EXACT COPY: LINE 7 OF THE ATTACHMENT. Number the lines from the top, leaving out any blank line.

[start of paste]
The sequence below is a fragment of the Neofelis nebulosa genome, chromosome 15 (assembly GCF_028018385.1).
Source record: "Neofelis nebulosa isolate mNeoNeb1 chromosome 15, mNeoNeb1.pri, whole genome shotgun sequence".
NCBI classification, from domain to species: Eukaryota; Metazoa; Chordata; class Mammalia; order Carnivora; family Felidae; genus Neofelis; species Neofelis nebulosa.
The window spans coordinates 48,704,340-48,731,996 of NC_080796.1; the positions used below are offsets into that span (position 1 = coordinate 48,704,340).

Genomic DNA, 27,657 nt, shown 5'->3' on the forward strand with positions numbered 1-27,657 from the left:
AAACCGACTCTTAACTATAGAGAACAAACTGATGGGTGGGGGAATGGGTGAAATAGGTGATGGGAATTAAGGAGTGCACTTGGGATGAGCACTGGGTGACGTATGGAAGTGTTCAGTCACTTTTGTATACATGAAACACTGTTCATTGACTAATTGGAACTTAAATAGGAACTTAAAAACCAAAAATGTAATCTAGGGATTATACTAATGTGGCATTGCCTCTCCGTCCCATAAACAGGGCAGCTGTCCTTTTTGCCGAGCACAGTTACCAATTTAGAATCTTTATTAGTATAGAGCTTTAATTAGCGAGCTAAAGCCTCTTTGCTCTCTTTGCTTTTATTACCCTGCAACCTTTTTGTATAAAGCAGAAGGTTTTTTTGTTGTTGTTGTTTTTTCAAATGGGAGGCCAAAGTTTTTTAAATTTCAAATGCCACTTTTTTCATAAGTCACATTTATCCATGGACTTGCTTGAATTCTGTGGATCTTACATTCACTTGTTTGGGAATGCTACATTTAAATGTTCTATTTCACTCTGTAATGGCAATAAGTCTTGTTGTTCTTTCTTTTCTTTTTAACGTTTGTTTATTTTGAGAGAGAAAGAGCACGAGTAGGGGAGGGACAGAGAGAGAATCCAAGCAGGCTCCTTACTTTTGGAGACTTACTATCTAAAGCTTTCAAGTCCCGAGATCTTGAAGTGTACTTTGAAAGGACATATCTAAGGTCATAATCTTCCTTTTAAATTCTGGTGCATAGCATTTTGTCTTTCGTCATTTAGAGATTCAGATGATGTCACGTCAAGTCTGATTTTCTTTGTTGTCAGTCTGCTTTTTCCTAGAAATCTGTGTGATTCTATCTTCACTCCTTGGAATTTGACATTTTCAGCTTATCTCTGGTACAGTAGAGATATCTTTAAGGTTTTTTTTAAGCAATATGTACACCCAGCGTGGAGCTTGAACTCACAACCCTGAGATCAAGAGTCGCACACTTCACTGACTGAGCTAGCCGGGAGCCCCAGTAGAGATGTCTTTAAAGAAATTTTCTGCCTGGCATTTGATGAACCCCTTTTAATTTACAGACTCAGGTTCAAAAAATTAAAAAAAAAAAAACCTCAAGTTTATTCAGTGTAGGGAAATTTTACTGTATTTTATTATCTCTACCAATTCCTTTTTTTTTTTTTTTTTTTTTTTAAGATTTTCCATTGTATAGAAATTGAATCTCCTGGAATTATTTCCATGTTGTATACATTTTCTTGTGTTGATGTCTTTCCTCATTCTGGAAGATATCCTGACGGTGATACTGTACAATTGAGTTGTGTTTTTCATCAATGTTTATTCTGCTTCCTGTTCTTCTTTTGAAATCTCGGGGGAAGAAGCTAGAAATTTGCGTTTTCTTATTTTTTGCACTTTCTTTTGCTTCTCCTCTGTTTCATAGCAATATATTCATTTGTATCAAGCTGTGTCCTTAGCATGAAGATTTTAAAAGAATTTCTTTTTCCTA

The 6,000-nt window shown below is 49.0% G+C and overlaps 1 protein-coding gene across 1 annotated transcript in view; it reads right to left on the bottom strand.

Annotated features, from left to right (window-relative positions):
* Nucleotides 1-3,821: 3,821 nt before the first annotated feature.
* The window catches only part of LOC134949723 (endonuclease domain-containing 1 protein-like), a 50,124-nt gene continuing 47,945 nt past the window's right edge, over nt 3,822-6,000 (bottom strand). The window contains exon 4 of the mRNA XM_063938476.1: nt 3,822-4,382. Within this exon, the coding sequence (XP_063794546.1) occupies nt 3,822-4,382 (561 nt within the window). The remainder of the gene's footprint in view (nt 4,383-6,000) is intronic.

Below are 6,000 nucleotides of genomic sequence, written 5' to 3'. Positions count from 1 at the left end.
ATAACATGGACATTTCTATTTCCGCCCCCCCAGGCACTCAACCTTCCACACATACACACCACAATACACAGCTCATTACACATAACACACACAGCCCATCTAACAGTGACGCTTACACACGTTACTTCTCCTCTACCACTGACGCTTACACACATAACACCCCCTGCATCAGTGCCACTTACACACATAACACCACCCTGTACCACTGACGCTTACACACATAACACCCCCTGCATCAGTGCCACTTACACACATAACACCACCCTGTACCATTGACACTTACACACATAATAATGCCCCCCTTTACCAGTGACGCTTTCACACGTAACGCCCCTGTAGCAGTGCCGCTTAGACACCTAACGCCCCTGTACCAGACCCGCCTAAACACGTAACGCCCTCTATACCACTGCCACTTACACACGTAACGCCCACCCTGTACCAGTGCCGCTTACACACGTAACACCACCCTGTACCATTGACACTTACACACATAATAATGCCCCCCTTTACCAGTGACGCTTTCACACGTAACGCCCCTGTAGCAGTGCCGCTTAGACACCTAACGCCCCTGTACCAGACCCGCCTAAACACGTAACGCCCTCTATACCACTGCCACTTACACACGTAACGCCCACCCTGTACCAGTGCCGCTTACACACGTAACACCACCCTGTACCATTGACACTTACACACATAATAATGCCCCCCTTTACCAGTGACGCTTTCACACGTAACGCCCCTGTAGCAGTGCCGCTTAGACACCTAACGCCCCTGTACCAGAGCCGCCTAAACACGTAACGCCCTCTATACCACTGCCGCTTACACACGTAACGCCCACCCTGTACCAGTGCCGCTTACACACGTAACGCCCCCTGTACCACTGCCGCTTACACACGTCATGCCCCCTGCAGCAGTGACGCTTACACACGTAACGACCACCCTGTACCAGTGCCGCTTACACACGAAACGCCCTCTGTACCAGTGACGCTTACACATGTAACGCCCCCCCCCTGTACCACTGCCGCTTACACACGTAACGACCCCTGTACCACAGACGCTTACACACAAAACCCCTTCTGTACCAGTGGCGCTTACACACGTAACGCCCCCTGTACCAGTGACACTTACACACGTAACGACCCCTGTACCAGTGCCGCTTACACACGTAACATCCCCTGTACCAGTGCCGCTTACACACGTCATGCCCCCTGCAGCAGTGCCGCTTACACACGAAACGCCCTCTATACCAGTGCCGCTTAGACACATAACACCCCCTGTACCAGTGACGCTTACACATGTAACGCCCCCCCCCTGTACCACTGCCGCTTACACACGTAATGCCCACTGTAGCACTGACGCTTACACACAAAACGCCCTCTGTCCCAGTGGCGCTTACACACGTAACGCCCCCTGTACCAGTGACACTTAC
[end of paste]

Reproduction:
The 6,000-nt window shown below is 49.0% G+C and overlaps 1 protein-coding gene across 1 annotated transcript in view; it reads right to left on the bottom strand.